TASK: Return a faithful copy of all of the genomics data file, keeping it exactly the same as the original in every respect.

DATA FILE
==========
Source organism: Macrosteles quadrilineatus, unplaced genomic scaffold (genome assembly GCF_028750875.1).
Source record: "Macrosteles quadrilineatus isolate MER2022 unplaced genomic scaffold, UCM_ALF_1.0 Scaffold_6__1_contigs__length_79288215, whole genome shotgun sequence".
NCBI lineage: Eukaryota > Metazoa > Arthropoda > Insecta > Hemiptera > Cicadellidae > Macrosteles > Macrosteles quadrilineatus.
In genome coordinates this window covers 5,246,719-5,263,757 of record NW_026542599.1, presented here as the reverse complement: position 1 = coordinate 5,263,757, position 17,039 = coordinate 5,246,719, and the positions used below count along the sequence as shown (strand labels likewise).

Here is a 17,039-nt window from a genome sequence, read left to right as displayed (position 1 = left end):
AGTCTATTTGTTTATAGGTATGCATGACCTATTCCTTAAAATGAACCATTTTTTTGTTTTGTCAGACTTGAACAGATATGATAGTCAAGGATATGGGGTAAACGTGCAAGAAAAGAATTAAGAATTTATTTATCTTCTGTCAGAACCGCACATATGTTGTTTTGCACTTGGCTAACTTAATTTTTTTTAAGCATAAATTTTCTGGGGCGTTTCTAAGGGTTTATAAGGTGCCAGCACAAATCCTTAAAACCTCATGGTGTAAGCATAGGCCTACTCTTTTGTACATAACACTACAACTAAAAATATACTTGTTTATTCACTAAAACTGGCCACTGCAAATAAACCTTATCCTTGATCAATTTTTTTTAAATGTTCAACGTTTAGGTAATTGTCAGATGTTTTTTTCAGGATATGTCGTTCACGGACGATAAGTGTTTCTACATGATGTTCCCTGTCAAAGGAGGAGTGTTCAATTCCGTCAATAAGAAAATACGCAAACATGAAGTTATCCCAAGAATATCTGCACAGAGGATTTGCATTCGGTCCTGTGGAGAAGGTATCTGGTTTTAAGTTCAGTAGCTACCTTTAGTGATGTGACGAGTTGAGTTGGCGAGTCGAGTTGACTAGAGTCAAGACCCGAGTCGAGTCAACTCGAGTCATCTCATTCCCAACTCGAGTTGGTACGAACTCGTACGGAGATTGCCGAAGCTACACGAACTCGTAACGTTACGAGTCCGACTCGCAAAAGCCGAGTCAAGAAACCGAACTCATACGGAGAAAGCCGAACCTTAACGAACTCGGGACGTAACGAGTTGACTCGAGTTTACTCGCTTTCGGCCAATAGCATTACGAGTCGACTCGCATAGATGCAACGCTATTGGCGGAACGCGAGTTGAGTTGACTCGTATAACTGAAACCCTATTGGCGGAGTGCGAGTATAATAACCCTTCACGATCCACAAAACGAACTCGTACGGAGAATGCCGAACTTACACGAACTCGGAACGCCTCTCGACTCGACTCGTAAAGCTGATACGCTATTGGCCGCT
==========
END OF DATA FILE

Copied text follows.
Source organism: Macrosteles quadrilineatus, unplaced genomic scaffold (genome assembly GCF_028750875.1).
Source record: "Macrosteles quadrilineatus isolate MER2022 unplaced genomic scaffold, UCM_ALF_1.0 Scaffold_6__1_contigs__length_79288215, whole genome shotgun sequence".
NCBI lineage: Eukaryota > Metazoa > Arthropoda > Insecta > Hemiptera > Cicadellidae > Macrosteles > Macrosteles quadrilineatus.
In genome coordinates this window covers 5,246,719-5,263,757 of record NW_026542599.1, presented here as the reverse complement: position 1 = coordinate 5,263,757, position 17,039 = coordinate 5,246,719, and the positions used below count along the sequence as shown (strand labels likewise).

Here is a 17,039-nt window from a genome sequence, read left to right as displayed (position 1 = left end):
AGTCTATTTGTTTATAGGTATGCATGACCTATTCCTTAAAATGAACCATTTTTTTGTTTTGTCAGACTTGAACAGATATGATAGTCAAGGATATGGGGTAAACGTGCAAGAAAAGAATTAAGAATTTATTTATCTTCTGTCAGAACCGCACATATGTTGTTTTGCACTTGGCTAACTTAATTTTTTTTAAGCATAAATTTTCTGGGGCGTTTCTAAGGGTTTATAAGGTGCCAGCACAAATCCTTAAAACCTCATGGTGTAAGCATAGGCCTACTCTTTTGTACATAACACTACAACTAAAAATATACTTGTTTATTCACTAAAACTGGCCACTGCAAATAAACCTTATCCTTGATCAATTTTTTTTAAATGTTCAACGTTTAGGTAATTGTCAGATGTTTTTTTCAGGATATGTCGTTCACGGACGATAAGTGTTTCTACATGATGTTCCCTGTCAAAGGAGGAGTGTTCAATTCCGTCAATAAGAAAATACGCAAACATGAAGTTATCCCAAGAATATCTGCACAGAGGATTTGCATTCGGTCCTGTGGAGAAGGTATCTGGTTTTAAGTTCAGTAGCTACCTTTAGTGATGTGACGAGTTGAGTTGGCGAGTCGAGTTGACTAGAGTCAAGACCCGAGTCGAGTCAACTCGAGTCATCTCATTCCCAACTCGAGTTGGTACGAACTCGTACGGAGATTGCCGAAGCTACACGAACTCGTAACGTTACGAGTCCGACTCGCAAAAGCCGAGTCAAGAAACCGAACTCATACGGAGAAAGCCGAACCTTAACGAACTCGGGACGTAACGAGTTGACTCGAGTTTACTCGCTTTCGGCCAATAGCATTACGAGTCGACTCGCATAGATGCAACGCTATTGGCGGAACGCGAGTTGAGTTGACTCGTATAACTGAAACCCTATTGGCGGAGTGCGAGTATAATAACCCTTCACGATCCACAAAACGAACTCGTACGGAGAATGCCGAACTTACACGAACTCGGAACGCCTCTCGACTCGACTCGTAAAGCTGATACGCTATTGGCCGCT